Students in the Business of HipHop Innovation & Creative Industries certificate at UCF are keeping in the spirit of the genre: breaking new ground.
The first-of-its kind certificate lets students work hand-in-hand with industry professionals, such as Fat Joe, DJ Khaled, Jordan Brand’s Reggie Saunders and Def Jam founding Director of Publicity Bill Adler. Assignments include everything from writing educational raps to analyzing music videos with theory and data. This semester MC Serch will join a class to break down the music video for the 1989 3rd Bass single “The Gas Face,” a provocative take on the business crossover of hip-hop.
C. Keith “Doc” Harrison, who is the founding director of the certificate program and one of its professors, designed its four courses to bridge topics ranging from the innovation and evolution of hip-hop to sport business management and entrepreneurship. His goal is to generate an elite group of business-savvy students who follow the tenants of the certificate: think differently, think culturally, think globally and hustle forward.
While the courses focus on hip-hop, the goal of the certificate isn’t necessarily to provide students with a path to working in the music, entertainment or sports industries. It aims to challenge the way they think and approach situations, and encourage thinking on a global scale. The certificate flips the script of hip-hop’s typical use in academia as a vehicle for religious, sociological, humanities or liberal arts learning by complementing these academic disciplines. The certificate program focuses on the business side of an industry that has been around since the 1970s and the impact it has had across music, entertainment and sports.
“Our goal is to make the certificate completion very, very selective,” says Harrison, who serves as a Nasir Jones Hiphop Fellow at Harvard University’s Hutchins Center for African & African American Research. “The four courses are quite rigorous, so our approach since the launch is to keep the finish line for only an elite group. We want it to be like becoming a pro athlete or artist (e.g. ballers) — top 1% to 5%.”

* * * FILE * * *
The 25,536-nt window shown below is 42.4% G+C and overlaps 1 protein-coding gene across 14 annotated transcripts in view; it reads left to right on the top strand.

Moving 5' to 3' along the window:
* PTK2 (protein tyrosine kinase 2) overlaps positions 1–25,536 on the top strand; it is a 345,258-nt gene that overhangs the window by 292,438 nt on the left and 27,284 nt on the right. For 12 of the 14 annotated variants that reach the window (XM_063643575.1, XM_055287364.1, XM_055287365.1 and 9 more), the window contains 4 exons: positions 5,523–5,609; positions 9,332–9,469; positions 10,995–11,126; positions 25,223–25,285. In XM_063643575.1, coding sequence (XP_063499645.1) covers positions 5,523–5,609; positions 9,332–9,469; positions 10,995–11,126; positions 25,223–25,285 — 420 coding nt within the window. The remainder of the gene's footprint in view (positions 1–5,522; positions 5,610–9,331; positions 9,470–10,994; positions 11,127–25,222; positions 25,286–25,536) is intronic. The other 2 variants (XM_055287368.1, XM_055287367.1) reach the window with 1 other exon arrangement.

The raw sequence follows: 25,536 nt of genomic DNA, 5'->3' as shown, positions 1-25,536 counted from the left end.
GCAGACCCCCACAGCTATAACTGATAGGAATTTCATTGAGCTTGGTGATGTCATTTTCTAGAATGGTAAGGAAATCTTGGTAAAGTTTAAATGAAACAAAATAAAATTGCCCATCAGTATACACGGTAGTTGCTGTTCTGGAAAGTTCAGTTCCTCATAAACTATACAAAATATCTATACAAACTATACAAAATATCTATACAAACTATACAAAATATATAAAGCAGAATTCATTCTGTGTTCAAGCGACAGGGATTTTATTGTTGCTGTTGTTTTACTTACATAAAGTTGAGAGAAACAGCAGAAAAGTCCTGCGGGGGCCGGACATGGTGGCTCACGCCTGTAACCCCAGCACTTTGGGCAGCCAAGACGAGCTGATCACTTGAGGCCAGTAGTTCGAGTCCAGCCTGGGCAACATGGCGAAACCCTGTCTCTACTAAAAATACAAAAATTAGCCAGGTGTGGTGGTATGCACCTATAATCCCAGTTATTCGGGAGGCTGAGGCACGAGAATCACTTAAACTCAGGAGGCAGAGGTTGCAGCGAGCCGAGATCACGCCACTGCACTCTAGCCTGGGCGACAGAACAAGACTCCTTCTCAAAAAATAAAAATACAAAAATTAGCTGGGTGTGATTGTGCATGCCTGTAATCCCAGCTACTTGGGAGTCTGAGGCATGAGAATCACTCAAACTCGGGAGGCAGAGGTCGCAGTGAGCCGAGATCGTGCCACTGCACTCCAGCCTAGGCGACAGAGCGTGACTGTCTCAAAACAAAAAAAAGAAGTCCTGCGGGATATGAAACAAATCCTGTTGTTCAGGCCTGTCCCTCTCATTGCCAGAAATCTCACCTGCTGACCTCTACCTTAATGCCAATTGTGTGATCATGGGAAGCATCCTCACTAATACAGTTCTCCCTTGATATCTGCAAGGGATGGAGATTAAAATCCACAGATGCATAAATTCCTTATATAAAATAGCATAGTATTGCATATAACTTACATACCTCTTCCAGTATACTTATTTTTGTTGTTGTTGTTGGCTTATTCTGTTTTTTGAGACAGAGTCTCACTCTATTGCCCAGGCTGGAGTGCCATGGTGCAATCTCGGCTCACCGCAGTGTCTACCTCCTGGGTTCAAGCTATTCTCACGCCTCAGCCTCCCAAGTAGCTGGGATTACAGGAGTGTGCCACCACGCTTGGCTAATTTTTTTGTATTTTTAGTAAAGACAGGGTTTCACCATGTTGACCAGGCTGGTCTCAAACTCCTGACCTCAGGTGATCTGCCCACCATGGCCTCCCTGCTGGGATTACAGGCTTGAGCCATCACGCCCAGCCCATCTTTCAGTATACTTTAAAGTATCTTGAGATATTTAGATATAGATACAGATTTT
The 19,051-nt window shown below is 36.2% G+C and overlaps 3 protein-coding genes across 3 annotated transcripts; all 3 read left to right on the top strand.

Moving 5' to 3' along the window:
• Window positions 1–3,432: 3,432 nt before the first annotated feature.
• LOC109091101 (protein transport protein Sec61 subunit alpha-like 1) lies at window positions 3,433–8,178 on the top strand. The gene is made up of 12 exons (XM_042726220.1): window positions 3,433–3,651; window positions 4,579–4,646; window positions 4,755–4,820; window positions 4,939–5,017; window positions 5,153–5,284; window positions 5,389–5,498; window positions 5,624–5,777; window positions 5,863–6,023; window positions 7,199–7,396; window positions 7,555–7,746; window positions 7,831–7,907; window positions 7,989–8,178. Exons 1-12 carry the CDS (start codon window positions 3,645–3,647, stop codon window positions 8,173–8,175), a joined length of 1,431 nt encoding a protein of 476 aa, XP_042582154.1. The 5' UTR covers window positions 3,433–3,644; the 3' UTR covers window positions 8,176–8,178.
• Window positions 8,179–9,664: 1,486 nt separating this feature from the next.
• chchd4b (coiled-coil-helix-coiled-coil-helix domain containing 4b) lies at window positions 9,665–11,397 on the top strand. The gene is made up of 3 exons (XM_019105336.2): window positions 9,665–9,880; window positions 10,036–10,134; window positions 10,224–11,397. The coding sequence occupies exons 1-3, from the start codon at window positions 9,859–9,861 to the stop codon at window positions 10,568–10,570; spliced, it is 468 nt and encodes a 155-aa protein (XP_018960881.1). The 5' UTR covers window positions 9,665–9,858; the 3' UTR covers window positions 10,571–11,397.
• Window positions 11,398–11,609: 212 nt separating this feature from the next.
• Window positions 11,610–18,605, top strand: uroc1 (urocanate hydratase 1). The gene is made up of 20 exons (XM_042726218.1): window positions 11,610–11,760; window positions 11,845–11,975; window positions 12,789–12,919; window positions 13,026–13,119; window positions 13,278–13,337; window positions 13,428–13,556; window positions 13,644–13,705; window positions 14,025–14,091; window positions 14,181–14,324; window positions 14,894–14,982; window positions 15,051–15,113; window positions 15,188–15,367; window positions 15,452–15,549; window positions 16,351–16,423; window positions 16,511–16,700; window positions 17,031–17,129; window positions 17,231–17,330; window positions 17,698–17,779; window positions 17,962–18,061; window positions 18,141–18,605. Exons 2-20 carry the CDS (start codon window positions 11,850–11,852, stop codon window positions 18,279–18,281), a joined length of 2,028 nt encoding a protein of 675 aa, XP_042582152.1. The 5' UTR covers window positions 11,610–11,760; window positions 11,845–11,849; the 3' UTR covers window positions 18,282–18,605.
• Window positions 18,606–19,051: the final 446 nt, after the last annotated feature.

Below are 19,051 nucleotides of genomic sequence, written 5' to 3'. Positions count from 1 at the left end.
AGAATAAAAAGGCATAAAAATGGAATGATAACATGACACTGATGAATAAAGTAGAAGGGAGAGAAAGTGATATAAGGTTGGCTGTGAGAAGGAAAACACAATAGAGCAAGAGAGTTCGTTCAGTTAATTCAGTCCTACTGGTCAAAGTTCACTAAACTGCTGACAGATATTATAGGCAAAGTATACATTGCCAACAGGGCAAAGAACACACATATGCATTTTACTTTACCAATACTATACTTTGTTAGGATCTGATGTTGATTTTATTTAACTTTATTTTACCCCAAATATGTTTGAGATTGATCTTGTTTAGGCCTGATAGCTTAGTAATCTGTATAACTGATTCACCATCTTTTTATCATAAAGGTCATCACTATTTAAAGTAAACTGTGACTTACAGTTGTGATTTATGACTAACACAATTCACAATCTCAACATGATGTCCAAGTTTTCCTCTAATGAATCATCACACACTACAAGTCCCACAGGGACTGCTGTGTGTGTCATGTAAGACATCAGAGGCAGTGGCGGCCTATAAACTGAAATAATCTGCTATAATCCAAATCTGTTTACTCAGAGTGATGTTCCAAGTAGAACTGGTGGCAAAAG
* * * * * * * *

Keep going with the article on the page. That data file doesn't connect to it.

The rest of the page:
By this end of the Spring 2023 semester, four students will have finished the certificate program. Since its inception, the certificate’s marquee course, SPB4023 – Business of HipHop Innovation and Entrepreneurship, has filled up each semester as students continue to show a growing interest in the certificate’s offerings.
One of the first to complete the certificate is Denis Perez, who says the program has made him appreciate music even more and gives him an advantage for the future.
“The certificate has opened my perspective on how the business of hip-hop came to be,” Perez says. “Getting to learn about the beginnings of hip-hop and the major impacts it made have made me appreciate it even more. This is such a unique opportunity. It is a great opportunity to diversify your portfolio and make you stand out to employers when looking for post-graduate opportunities.”
Harrison incorporates industry professionals to show students how hip-hop and business connect.
Last semester, Grandmaster Caz, who has influenced artists such as Jay-Z, LL Cool J and Will Smith, spoke to UCF students for the third time. Most recently, his visit focused on the role of innovation, entrepreneurship and creativity in his career, as well as a rap tutorial for those in attendance.
This August hip-hop celebrates its 50th anniversary. In preparation, Harrison is planning a number of special guests and moments for students to celebrate the last half-century at the intersection of music and business. Grandmaster Caz, Fat Joe, DJ Khaled, MC Serch, Adler and Saunders have all been invited back to speak. Photographer Johnny Nunezwill talk with students about his career shooting some of the industry’s biggest names, including Jay-Z, NAS, Queen Latifah, MC Lyte, Beyonce, Drake, Justin Bieber and LeBron James.
UCF faculty members Scott Bukstein, associate lecturer in the undergraduate sport business management program, and Cameron Ford, associate professor of management and founding director of UCF’s Center for Entrepreneurial Leadership, lend their talents to the curriculum as well as lecturers from African and African American Studies, who contribute to a course on the evolution of hip-hop. Harrison has also enlisted help from outside the university from Adler, Brandon Martin, Tuma Basa and Saunders, who all work in and around the entertainment industry. Martin serves as the athletic director of University of Missouri-Kansas City; Basa is the director of Black Music & Culture at YouTube. Basa was also the certificate’s first guest lecturer back in 2019.
UCF’s Center for Research and Education in Arts, Technology and Entertainment (CREATE) also has been an integral part of the certificate, providing both students and faculty. CREATE director Stella Sung and adjunct research animation instructor Ronald Hargrove helped Harrison create visual content for the certificate.
This summer Harrison will release The Napkin: An Annual Report on HipHop Academic Programs online on Aug. 11. Started by Harrison, The Napkin will focus on content that highlights positive world news in hip-hop and higher education curriculum related to the genre. Contributors to The Napkin include recent UCF grad and ESPN+ sideline reporter Hannah Jo Groves ’22, current radio/television student Joshua Hammer and Adler. Groves graduated from UCF in 2022 with a journalism major and sport business management minor.
Thanks to the forward-thinking professors, guest lecturers and students, UCF’s Business of HipHop and Creative Industries certificate is primed to stick around as long as hip-hop has with the culture’s tradition of innovation and reinvention. As Caz said, “Hip-hop didn’t invent anything, it reinvented everything.”